The theories Hendrickson did provide gave me plenty to work with. Trying to figure out which one was most likely to be correct sent me on a fascinating linguistic goose chase.
By the time I was done researching everything, I had 7(!) different origin stories to choose from. Seven is far too many to talk about in one post, so I’m going to tell you about two of them today, and save the remaining five (which are much shorter) for next week.
Let’s get started.
Theory #1: The phrase ‘raining cats and dogs’ refers to literal bodies of dead cats and dogs carried through the flooded streets of 17th Century England after an especially hard rain.
In his entry, Hendrickson speculates that the phrase “raining cats and dogs” was first coined in response to the distressing tendency of 17th century English city streets to become raging rivers during heavy downpours. Hendrickson theorized that the bodies of dead dogs and cats would inevitably have been among the various types of street filth flushed out during these storms. Hence the phrase, “raining cats and dogs.”
Can that possibly be true? Well, maybe.
I’ve gathered from other reading on life in the (slightly earlier) Elizabethan era that in the days before the routine street sanitation, these sorts of flash floods were just about the only systematic way the streets were cleaned.
In a March 2016 article for the British Library, Liza Picard points out that with only an informal collection of street pickers to clean them, Elizabethan streets quickly became clogged with muck from the teeming mass of horses, pigs, cattle, sheep, and humans who used them daily. It’s not hard to imagine that the occasional cat, rat, dog, or other animal carcass among all that muck, especially in a relatively crowded place like London.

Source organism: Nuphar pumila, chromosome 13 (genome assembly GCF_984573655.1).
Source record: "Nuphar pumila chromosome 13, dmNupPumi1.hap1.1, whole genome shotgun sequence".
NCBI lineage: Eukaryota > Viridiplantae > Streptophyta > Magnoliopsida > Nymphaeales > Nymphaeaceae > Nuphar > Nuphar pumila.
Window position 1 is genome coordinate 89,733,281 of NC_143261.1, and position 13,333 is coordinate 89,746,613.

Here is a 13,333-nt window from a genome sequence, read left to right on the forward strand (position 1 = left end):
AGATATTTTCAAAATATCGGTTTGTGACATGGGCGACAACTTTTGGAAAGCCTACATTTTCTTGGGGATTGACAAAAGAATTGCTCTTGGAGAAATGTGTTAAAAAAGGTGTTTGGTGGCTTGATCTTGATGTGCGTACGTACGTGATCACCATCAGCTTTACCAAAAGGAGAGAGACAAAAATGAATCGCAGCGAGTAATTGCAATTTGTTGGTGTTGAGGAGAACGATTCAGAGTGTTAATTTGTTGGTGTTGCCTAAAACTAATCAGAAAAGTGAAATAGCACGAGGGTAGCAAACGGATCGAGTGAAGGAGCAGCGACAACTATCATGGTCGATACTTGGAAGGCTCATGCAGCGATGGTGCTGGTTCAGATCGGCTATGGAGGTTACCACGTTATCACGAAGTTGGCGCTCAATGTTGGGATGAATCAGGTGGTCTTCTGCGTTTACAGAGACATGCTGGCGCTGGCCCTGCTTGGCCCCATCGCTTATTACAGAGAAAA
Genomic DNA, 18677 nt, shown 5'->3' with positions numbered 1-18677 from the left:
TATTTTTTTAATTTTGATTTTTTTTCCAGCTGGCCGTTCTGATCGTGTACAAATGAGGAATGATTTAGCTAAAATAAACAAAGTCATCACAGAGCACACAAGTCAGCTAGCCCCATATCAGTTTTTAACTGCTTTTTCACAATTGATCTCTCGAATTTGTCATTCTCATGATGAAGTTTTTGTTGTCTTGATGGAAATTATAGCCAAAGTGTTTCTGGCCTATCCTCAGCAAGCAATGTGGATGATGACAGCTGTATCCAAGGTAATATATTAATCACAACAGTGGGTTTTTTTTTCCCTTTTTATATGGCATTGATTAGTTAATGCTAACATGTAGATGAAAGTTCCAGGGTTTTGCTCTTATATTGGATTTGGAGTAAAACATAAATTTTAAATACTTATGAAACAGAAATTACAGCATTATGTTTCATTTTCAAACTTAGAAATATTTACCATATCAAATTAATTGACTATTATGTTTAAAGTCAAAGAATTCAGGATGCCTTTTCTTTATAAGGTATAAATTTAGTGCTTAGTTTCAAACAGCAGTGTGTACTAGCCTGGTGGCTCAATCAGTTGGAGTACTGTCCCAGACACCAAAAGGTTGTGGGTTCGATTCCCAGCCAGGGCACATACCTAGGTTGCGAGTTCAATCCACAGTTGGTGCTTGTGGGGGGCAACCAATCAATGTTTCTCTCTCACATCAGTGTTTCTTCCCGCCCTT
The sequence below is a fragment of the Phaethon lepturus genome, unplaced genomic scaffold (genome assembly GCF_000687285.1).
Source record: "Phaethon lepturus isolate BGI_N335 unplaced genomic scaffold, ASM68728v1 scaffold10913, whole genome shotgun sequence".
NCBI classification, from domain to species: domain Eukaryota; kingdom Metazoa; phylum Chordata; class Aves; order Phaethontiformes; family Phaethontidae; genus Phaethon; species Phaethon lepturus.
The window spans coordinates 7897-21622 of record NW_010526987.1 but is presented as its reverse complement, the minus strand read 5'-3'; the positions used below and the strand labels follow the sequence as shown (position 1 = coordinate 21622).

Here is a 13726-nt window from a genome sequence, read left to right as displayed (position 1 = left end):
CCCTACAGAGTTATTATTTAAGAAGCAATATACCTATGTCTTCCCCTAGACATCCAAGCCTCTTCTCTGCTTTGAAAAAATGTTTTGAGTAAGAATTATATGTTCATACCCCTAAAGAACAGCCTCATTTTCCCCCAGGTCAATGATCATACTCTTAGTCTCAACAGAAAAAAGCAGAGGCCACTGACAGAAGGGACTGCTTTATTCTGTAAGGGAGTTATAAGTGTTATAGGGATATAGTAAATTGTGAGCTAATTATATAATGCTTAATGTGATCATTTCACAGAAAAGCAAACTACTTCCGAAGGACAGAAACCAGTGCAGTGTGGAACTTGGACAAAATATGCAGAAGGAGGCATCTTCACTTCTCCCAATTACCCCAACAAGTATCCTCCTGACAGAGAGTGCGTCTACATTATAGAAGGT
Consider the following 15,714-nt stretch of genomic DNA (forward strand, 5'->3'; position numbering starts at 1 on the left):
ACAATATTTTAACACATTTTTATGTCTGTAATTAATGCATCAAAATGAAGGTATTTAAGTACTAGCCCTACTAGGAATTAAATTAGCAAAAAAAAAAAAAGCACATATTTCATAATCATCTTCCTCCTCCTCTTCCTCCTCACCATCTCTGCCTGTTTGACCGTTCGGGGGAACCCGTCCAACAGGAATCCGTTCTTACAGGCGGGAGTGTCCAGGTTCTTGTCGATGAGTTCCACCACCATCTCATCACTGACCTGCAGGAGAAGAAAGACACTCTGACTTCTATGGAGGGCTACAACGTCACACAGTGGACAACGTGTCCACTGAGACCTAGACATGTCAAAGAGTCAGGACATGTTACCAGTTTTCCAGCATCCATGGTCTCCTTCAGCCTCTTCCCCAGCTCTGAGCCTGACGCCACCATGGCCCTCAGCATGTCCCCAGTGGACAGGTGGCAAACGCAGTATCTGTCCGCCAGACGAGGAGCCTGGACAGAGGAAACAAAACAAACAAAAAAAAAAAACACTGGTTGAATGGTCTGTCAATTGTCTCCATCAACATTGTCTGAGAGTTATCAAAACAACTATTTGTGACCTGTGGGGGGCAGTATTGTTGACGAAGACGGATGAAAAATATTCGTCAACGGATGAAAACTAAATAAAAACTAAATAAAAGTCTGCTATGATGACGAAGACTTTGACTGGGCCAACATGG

A nice hard rain that swept at least some of this mess into the Thames might have improved London’s streets considerably, even if it did throw London’s primary source of drinking water into peril.
So the theory seems plausible. Maybe even possible. But likely? Hard to say. It depends on how unsanitary the streets of England really were during the reign of the Tudors. This 1934 article from the American Journal of Public Health certainly makes a passionate argument that we have greatly overestimated the muck of the 16th century.